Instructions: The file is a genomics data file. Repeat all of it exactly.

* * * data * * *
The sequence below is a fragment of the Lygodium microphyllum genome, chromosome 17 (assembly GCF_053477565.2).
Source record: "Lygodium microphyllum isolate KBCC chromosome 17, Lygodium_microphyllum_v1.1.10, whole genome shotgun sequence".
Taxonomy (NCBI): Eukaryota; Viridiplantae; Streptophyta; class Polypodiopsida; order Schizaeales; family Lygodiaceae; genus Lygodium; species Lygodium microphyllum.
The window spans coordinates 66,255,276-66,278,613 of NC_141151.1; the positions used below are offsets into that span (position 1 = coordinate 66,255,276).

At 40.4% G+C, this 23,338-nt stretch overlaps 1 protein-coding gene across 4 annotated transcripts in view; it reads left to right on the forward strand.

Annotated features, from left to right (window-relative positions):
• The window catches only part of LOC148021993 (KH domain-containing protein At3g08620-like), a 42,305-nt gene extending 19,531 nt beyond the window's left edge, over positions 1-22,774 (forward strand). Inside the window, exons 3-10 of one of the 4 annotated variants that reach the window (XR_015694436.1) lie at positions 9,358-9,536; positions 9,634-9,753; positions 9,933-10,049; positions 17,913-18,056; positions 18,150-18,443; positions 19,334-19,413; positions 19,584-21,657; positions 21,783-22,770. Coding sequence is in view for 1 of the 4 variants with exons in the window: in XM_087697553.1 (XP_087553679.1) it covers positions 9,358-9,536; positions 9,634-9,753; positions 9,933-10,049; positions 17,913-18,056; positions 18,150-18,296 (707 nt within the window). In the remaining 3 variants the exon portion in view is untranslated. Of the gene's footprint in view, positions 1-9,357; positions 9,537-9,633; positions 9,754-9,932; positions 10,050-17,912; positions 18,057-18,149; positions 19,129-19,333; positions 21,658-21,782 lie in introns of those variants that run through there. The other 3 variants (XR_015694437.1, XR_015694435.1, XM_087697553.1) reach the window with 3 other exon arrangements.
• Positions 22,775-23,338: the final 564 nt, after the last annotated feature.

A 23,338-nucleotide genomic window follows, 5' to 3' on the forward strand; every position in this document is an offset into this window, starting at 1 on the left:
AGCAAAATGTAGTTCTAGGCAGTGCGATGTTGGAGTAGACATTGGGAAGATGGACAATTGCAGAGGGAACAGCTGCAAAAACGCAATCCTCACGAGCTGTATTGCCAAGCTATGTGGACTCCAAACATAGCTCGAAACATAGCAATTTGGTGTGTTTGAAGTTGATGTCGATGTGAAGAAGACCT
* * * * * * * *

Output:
The sequence below is a fragment of the Lygodium microphyllum genome, chromosome 17 (assembly GCF_053477565.2).
Source record: "Lygodium microphyllum isolate KBCC chromosome 17, Lygodium_microphyllum_v1.1.10, whole genome shotgun sequence".
Taxonomy (NCBI): Eukaryota; Viridiplantae; Streptophyta; class Polypodiopsida; order Schizaeales; family Lygodiaceae; genus Lygodium; species Lygodium microphyllum.
The window spans coordinates 66,255,276-66,278,613 of NC_141151.1; the positions used below are offsets into that span (position 1 = coordinate 66,255,276).

At 40.4% G+C, this 23,338-nt stretch overlaps 1 protein-coding gene across 4 annotated transcripts in view; it reads left to right on the forward strand.

Annotated features, from left to right (window-relative positions):
• The window catches only part of LOC148021993 (KH domain-containing protein At3g08620-like), a 42,305-nt gene extending 19,531 nt beyond the window's left edge, over positions 1-22,774 (forward strand). Inside the window, exons 3-10 of one of the 4 annotated variants that reach the window (XR_015694436.1) lie at positions 9,358-9,536; positions 9,634-9,753; positions 9,933-10,049; positions 17,913-18,056; positions 18,150-18,443; positions 19,334-19,413; positions 19,584-21,657; positions 21,783-22,770. Coding sequence is in view for 1 of the 4 variants with exons in the window: in XM_087697553.1 (XP_087553679.1) it covers positions 9,358-9,536; positions 9,634-9,753; positions 9,933-10,049; positions 17,913-18,056; positions 18,150-18,296 (707 nt within the window). In the remaining 3 variants the exon portion in view is untranslated. Of the gene's footprint in view, positions 1-9,357; positions 9,537-9,633; positions 9,754-9,932; positions 10,050-17,912; positions 18,057-18,149; positions 19,129-19,333; positions 21,658-21,782 lie in introns of those variants that run through there. The other 3 variants (XR_015694437.1, XR_015694435.1, XM_087697553.1) reach the window with 3 other exon arrangements.
• Positions 22,775-23,338: the final 564 nt, after the last annotated feature.

A 23,338-nucleotide genomic window follows, 5' to 3' on the forward strand; every position in this document is an offset into this window, starting at 1 on the left:
AGCAAAATGTAGTTCTAGGCAGTGCGATGTTGGAGTAGACATTGGGAAGATGGACAATTGCAGAGGGAACAGCTGCAAAAACGCAATCCTCACGAGCTGTATTGCCAAGCTATGTGGACTCCAAACATAGCTCGAAACATAGCAATTTGGTGTGTTTGAAGTTGATGTCGATGTGAAGAAGACCT